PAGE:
It might work if he could hang "liberal" on any sort of viewpoint of Sumers that was out of the mainstream.

For example, when Poppy Bush smeared Mike Dukakis in 1988, he didn‚t just call him a liberal. He tied liberalism to Dukakis‚ policies on crime and on the first amendment.

In a distorted fashion of course, but still based on Dukakis‚ record.

But Sumers isn‚t giving Garrett that kind of ammo.

Sumers is liberal on abortion rights. So is the Republican congresswoman they‚re both running to replace.

Sumers is liberal on the environment. New Jersey voters are known for their green sensibilities.

Sumers is liberal on supporting funding for public schools. Garrrett claims to support public schools too (you crazy socialist).

And Sumers‚ views on defense and taxes are downright conservative.

Since Garrett can‚t paint Sumers as a lefty extremist based on her actual positions, he has to lie.

Garrett could make lies stick if he had a massive money advantage over Sumers, giving him a louder megaphone. But that does not appear to be the case.

Sumers may be a little weak in her treatment of LO, but Garrett is a serious wingnut. Send this woman some money STAT!

Anne Sumers for Congress
P.O. Box 642
Paramus, New Jersey 07653-0642

Does Washington Post‚s Dana Milbank read LiberalOasis?
(posted September 6 1 AM ET)

Yesterday Dana Milbank reported that John Ashcroft nominated a woman who is opposed to the Violence Against Women Act to a government advisory board involved with implementing that law.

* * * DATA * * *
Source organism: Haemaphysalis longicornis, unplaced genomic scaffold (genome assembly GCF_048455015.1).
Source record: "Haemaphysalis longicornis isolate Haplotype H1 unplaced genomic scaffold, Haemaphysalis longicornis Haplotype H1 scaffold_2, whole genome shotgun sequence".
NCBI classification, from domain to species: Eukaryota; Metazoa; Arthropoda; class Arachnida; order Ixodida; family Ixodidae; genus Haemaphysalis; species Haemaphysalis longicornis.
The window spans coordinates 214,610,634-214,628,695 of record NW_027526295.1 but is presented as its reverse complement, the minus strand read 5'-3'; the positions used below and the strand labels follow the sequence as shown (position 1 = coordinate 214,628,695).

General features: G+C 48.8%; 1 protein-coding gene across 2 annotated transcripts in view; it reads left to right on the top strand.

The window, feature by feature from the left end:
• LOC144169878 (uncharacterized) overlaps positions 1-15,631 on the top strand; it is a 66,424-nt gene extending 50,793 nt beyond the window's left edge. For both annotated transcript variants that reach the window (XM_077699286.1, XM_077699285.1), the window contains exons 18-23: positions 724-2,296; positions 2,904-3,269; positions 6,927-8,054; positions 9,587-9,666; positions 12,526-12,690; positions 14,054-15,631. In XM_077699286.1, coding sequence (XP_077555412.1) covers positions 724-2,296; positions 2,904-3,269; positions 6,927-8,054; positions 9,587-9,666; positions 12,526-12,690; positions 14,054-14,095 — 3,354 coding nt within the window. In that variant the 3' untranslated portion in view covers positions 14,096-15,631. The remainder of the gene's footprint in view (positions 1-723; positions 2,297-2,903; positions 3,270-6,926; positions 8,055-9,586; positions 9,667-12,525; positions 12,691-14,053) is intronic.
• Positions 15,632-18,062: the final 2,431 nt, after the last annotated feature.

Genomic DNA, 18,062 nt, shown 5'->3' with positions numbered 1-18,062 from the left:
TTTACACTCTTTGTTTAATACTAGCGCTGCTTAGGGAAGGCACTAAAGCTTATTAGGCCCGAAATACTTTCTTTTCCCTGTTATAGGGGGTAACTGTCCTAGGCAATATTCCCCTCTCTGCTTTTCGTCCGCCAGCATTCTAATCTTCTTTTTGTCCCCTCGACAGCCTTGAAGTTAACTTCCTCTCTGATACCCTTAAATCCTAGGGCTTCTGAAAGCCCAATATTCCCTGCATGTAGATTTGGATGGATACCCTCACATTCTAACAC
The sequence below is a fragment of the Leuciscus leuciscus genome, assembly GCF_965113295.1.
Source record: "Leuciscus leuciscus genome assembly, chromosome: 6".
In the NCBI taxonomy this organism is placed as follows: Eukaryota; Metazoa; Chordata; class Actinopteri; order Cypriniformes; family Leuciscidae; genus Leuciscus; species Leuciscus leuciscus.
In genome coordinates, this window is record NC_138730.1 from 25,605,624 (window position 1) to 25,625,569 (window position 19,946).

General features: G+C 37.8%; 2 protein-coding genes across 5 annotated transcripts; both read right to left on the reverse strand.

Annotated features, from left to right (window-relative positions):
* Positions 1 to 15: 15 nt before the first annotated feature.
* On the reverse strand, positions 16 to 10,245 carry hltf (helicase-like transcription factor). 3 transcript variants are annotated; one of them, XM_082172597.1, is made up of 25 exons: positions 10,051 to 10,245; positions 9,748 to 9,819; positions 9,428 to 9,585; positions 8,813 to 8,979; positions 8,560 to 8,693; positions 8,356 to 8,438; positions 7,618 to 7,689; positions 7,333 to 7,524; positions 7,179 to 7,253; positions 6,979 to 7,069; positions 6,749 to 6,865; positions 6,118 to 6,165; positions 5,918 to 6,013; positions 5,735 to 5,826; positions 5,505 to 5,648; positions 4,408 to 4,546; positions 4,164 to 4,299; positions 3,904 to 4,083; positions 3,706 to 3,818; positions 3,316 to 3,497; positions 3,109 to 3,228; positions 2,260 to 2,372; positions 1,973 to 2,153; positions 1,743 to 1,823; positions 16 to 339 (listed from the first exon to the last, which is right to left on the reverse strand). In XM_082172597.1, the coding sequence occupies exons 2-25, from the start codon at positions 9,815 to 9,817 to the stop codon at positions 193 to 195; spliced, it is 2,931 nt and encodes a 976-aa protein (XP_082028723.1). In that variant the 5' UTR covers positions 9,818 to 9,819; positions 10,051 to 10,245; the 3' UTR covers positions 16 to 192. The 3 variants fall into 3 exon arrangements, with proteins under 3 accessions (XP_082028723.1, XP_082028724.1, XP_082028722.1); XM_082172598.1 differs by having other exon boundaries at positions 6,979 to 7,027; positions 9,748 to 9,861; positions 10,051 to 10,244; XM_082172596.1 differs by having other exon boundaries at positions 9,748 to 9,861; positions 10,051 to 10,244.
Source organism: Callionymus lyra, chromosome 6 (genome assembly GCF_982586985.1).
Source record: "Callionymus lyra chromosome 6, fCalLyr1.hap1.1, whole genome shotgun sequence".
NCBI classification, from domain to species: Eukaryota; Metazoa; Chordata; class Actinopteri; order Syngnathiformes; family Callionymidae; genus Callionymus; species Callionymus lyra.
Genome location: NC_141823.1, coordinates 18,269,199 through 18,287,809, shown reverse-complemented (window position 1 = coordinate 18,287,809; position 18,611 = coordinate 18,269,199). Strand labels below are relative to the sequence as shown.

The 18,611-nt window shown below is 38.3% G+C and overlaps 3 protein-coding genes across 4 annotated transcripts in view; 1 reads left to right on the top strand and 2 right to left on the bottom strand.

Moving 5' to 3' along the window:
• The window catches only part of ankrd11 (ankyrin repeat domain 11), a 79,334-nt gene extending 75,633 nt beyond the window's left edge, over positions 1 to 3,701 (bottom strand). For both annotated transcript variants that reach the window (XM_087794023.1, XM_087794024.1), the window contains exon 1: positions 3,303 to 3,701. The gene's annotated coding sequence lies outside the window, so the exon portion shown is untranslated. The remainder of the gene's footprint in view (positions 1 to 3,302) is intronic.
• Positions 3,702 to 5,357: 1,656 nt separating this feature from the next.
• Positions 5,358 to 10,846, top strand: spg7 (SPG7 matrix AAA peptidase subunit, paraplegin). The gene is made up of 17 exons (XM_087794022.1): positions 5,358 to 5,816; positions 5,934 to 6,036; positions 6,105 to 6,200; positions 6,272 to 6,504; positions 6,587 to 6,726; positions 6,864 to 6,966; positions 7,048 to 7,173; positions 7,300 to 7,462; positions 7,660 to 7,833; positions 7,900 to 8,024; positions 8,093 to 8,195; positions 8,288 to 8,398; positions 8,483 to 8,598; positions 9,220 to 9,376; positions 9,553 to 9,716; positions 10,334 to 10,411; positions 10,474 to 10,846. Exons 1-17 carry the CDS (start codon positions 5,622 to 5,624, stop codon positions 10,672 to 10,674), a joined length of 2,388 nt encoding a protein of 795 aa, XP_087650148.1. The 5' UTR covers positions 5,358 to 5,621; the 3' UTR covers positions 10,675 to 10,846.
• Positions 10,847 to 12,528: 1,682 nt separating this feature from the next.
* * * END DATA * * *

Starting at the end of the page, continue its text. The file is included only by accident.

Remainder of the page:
LiberalOasis nailed that story on Tuesday, scroll down to the Sept. 3 column.


BIG, BIG THANKS TO Eric Alterman for adding LiberalOasis to the Bookmarks section of Altercation, to Jeralyn at Talk Left for supervising the vote tally, and, most importantly, to all the readers who took the time to plug LiberalOasis.


September 5, 2002
Reno vs. McBride?

Don’t Stress. Both Can Win.
(posted September 5 12:15 AM ET)

In the Florida Dem primary for governor, Bill McBride’s campaign is clicking, partly because some Dems think Janet Reno can’t beat Jeb Bush and McBride’s their best shot.

There’s a potential problem with this line of reasoning.

Reno may still get the nomination. Then all of the “Reno can’t win” chatter could become self-fulfilling.

The general election will be a dogfight for whoever wins the nod.

And whether it's Reno, McBride, or longshot Daryl Jones (the most articulate candidate, but short on cash and media love), the winner needs a strong start right out of the box.

The nominee will need quick money from Dem donors and passionate volunteers to stoke the grassroots. That won’t happen if many are convinced the nominee is a sure loser.

And Reno isn’t a sure loser.

It certainly seems that if the election were today, McBride would be stronger versus Big Bro.

One poll puts Bush only one percentage point ahead of McBride, while Reno trails by 16. Another has McBride behind 12, and Reno behind 19.

But the election isn’t today.

McBride is surging because he’s a fresh face that’s spending a lot of money, much more than Reno.

But fresh faces are risky faces. They always look good before the opposition -- and, often, the media -- starts dumping on them.

And as Jeb Bush stupidly noted on the record, his early attack ads against McBride are raising his negatives.

Reno, on other hand, has been through the wringer. It is doubtful that there is any fresh dirt to dig up. Many Floridians have already well-formed opinions about her, both good and bad.

A Reno-Bush race would arouse passion on all sides, and the early polling may not be as relevant as how good the get-out-the-vote organizations are.